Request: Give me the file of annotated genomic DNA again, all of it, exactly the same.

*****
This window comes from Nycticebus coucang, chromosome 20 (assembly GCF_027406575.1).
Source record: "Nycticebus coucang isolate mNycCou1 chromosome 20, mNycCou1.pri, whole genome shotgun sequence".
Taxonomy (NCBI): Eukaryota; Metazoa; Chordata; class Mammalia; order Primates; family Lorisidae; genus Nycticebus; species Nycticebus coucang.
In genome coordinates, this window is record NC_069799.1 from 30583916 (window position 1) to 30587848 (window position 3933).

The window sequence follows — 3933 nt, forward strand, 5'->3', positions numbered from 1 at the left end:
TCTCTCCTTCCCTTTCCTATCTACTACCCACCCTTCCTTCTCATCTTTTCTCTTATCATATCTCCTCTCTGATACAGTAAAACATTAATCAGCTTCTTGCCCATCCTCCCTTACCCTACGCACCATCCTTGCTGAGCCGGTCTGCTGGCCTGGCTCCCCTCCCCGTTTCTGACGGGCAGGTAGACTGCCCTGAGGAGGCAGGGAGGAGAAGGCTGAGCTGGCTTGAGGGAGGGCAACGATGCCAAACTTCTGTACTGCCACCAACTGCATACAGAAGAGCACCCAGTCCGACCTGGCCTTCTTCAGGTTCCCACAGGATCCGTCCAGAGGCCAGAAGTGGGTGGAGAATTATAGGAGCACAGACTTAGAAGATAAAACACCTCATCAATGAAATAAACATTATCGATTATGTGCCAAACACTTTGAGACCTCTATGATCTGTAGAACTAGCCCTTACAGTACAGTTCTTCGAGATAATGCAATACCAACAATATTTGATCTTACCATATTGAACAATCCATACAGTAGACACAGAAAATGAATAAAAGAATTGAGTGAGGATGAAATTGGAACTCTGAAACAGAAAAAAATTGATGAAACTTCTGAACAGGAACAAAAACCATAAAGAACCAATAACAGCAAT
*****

This window comes from Nycticebus coucang, chromosome 20 (assembly GCF_027406575.1).
Source record: "Nycticebus coucang isolate mNycCou1 chromosome 20, mNycCou1.pri, whole genome shotgun sequence".
Taxonomy (NCBI): Eukaryota; Metazoa; Chordata; class Mammalia; order Primates; family Lorisidae; genus Nycticebus; species Nycticebus coucang.
In genome coordinates, this window is record NC_069799.1 from 30583916 (window position 1) to 30587848 (window position 3933).

The window sequence follows — 3933 nt, forward strand, 5'->3', positions numbered from 1 at the left end:
TCTCTCCTTCCCTTTCCTATCTACTACCCACCCTTCCTTCTCATCTTTTCTCTTATCATATCTCCTCTCTGATACAGTAAAACATTAATCAGCTTCTTGCCCATCCTCCCTTACCCTACGCACCATCCTTGCTGAGCCGGTCTGCTGGCCTGGCTCCCCTCCCCGTTTCTGACGGGCAGGTAGACTGCCCTGAGGAGGCAGGGAGGAGAAGGCTGAGCTGGCTTGAGGGAGGGCAACGATGCCAAACTTCTGTACTGCCACCAACTGCATACAGAAGAGCACCCAGTCCGACCTGGCCTTCTTCAGGTTCCCACAGGATCCGTCCAGAGGCCAGAAGTGGGTGGAGAATTATAGGAGCACAGACTTAGAAGATAAAACACCTCATCAATGAAATAAACATTATCGATTATGTGCCAAACACTTTGAGACCTCTATGATCTGTAGAACTAGCCCTTACAGTACAGTTCTTCGAGATAATGCAATACCAACAATATTTGATCTTACCATATTGAACAATCCATACAGTAGACACAGAAAATGAATAAAAGAATTGAGTGAGGATGAAATTGGAACTCTGAAACAGAAAAAAATTGATGAAACTTCTGAACAGGAACAAAAACCATAAAGAACCAATAACAGCAAT